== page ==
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Android apps are now available under Windows 11 - initially only for Insiders

Android apps are now available under Windows 11 – initially only for Insiders

Microsoft has started the first preview of Android app integration in Windows 11. Unfortunately, users in the US participating in the “Windows Insider” beta program can use it.

Windows Insiders from the US now have the opportunity to test a few Android apps on Windows 11. The apps are installed from the new Microsoft Store, whose integrated Android part is powered by the Amazon App Store. There are no restrictions on the devices used. Applications should run equally on Intel, AMD and Qualcomm chips. Microsoft confirms it In a recent blog post.

Deep integration into the system is guaranteed

Other than that, Microsoft somehow didn’t port Android apps to the system, but rather integrated them reasonably well. With the help of the new “Snap Layouts” function, applications can be launched next to each other or pinned to the start menu or taskbar. Mouse, touch or stylus input can be selected for interaction.

Android apps are also integrated into Alt + Tab and Task View so you can quickly switch between apps. Notifications from Android apps appear in the Action Center and the clipboard also works for sharing between a Windows app and an Android app. Many of the accessibility settings in Windows already apply to Android apps. Microsoft promises to work with Amazon on further improvements.

However, in the first step, the selection is limited to 50 applications. These include games like Lords Mobile, June’s Journey, or Coin Master. Of course, the Kindle app from Amazon should not be missing, but the Khan Academy training program is also available. Kids should be happy with Lego Duplo World.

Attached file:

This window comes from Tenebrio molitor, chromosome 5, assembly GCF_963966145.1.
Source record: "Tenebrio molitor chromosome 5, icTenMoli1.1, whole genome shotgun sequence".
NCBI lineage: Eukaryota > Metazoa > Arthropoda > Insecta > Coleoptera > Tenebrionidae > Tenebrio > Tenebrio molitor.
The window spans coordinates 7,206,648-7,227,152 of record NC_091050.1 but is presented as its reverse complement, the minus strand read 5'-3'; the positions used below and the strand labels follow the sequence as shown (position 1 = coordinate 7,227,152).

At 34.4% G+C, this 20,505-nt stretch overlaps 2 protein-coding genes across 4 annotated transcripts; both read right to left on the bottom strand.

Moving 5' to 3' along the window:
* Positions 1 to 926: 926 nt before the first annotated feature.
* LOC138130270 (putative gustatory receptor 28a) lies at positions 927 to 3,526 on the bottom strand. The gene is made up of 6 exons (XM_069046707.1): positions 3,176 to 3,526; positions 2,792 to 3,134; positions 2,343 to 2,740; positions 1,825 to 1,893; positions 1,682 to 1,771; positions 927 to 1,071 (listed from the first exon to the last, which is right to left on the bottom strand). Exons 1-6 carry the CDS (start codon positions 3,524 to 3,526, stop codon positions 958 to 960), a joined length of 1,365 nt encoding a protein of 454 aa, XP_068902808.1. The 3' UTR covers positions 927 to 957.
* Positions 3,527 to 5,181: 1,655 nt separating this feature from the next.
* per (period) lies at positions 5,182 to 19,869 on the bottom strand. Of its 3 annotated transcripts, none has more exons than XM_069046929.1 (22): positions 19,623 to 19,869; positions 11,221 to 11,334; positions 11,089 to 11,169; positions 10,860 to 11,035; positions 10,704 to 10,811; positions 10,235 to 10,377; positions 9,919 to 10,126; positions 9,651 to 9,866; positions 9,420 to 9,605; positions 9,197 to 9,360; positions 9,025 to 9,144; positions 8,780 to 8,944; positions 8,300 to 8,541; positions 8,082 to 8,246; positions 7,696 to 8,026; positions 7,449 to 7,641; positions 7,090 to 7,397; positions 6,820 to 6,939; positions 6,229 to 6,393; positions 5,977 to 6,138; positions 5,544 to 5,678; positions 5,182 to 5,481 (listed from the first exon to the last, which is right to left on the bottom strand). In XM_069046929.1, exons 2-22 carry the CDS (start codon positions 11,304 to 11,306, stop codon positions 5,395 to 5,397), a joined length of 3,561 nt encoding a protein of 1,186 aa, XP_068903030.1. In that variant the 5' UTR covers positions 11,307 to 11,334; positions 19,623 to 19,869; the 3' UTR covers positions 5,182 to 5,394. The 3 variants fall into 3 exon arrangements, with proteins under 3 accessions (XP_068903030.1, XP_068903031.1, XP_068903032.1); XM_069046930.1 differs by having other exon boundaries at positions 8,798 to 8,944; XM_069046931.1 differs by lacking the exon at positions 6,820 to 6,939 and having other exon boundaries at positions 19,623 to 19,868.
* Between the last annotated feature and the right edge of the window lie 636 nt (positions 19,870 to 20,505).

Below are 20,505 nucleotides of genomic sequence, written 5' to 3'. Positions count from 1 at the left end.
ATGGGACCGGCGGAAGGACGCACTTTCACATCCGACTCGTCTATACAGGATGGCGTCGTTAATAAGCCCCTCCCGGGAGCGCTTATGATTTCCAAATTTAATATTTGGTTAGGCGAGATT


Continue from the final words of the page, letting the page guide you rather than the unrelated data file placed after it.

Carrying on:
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Has anyone wondered about the existence of a Kindle since the beginning? (Source: Microsoft)

The Technology Behind Integration: Windows Subsystem for Android

Technically, the Android integration is based on the “new Windows subsystem for Android” that runs the Amazon app store and catalog. The subsystem includes a Linux kernel and an Android operating system based on the “Android Open Source Project” (AOSP) in version 11. It is distributed via the Microsoft Store as part of the Amazon App Store installation, the advantage of which is that it can be constantly updated.

The subsystem runs in a Hyper-V virtual machine, similar to the Windows subsystem for Linux. It can set runtime and APIs for applications in the Windows graphics layer’s AOSP environment, memory buffers, input patterns, physical and virtual devices, and sensors.

The Windows subsystem for Android is available for a full range of Windows processor types. ARM applications must be made executable on AMD and Intel machines using Intel Bridge Technology. Microsoft refers developers to Amazon, which will soon provide more details about early developer programs to release Android apps in the Amazon App Store. The partners want to provide tools for testing and debugging Android apps under Windows – they are currently in preview only.

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